TDSB to empower Somali students
The Toronto District School Board (TDSB) is establishing a special task force before the new year to keep Somali students in school.
Trustees Maria Rodrigues (Ward 9 Davenport) and Chris Bolton (Ward 10 Trinity-Spadina) urged for a quick solution at the board’s November meeting, after obtaining a recent research report showing that 25 per cent of students of Somali decent drop out of school. It was 11 per cent higher than the board average, according to the board.
The task force will consist of leaders and role models within the Somali community. A detailed plan will be laid out to the public by the end of March 2013.
Yusef Dualeh is a successful example from Scarborough’s Somali community. He went to Albert Campbell Collegiate Institute in Agincourt, and is now in his final year at the University of Toronto Scarborough (UTSC).
“[The drop out rate] is high. It’s pretty crazy,” Dualeh said.
He explained that Somali teens drop out for multiple reasons. A large immigrant population is one of the significant factors, he said.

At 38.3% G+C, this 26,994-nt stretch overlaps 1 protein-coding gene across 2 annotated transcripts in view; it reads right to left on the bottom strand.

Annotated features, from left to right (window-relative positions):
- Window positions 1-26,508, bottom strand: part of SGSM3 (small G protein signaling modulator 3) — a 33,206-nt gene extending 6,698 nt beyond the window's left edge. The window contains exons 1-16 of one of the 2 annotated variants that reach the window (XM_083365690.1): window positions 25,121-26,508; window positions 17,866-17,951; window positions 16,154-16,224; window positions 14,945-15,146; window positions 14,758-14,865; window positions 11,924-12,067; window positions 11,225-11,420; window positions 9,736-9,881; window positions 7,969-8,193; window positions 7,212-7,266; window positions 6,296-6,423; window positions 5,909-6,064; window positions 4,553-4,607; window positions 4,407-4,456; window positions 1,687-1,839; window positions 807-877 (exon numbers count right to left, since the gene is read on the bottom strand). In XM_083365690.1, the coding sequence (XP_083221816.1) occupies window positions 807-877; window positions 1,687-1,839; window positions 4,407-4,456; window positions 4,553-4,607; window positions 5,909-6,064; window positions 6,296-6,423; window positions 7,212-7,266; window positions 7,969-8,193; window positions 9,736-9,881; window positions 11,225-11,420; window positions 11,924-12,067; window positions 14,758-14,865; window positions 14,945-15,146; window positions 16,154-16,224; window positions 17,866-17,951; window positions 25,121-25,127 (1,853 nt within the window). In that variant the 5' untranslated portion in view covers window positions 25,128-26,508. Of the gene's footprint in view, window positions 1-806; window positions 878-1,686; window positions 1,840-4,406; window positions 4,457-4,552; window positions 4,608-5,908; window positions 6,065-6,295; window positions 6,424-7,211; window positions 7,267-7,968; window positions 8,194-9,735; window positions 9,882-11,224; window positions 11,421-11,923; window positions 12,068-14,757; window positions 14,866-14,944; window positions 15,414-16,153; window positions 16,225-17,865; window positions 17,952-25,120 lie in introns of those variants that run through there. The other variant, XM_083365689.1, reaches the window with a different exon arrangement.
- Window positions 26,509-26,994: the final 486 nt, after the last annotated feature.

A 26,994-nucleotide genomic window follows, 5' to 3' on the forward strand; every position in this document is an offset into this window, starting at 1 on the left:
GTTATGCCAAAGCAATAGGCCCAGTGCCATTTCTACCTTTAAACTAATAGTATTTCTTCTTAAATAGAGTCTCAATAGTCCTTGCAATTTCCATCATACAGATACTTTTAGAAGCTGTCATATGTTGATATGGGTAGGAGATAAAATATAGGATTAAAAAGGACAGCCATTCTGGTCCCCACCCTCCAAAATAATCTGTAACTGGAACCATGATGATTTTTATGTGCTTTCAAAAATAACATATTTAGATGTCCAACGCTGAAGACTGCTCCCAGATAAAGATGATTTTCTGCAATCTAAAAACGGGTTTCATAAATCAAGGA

About 23,000 Somali immigrants live in Toronto, according to the Centre for Addiction and Mental Health’s Toronto in Colour program. The program wrote that Somali immigrants and refugees often experience high unemployment due to language barriers and lack of Canadian education credentials.
“A lot of time, they come to Canada and start from bottom up. Unfortunately, teens have to help supporting their family. Having a job and not being able to focus much on school, especially secondary school, [factor in]” Dualeh said.
Dualeh said that reducing the drop-out rate can also begin at home.
“The task forces and committees won’t be helpful unless their parents feel connected to their children,” Dualeh said.
Dualeh’s mother helped him most when it came to academic life. He explained that her job at an elementary school cafeteria kept her closer to her son’s school life, which also kept her interested in his academics.
But telling the children to do homework isn’t enough, he said. That’s where many Somali parents make a mistake, he said.
“My mom was caught on a little bit and said, ‘no, no, bring your books. Let’s do your homework together.’ It helped,” he laughed.
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